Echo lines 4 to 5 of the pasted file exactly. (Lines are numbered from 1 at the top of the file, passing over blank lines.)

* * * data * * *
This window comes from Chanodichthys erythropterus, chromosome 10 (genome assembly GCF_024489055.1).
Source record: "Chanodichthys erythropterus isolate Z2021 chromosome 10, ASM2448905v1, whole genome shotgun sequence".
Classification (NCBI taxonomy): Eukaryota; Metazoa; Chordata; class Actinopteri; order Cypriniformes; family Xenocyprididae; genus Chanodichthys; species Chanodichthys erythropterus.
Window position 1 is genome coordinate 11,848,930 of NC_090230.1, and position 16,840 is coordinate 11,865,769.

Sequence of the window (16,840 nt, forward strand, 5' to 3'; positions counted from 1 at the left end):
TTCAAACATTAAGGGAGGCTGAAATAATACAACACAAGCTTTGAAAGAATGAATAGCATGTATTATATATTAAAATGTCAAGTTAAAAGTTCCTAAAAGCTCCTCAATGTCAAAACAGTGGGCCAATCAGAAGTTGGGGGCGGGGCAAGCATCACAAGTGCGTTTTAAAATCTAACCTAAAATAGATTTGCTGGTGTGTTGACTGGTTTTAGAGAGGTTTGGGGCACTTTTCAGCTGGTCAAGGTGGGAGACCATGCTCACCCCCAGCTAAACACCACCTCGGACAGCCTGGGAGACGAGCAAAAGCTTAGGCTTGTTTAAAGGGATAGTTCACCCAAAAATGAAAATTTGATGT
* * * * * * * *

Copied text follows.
Window position 1 is genome coordinate 11,848,930 of NC_090230.1, and position 16,840 is coordinate 11,865,769.

Sequence of the window (16,840 nt, forward strand, 5' to 3'; positions counted from 1 at the left end):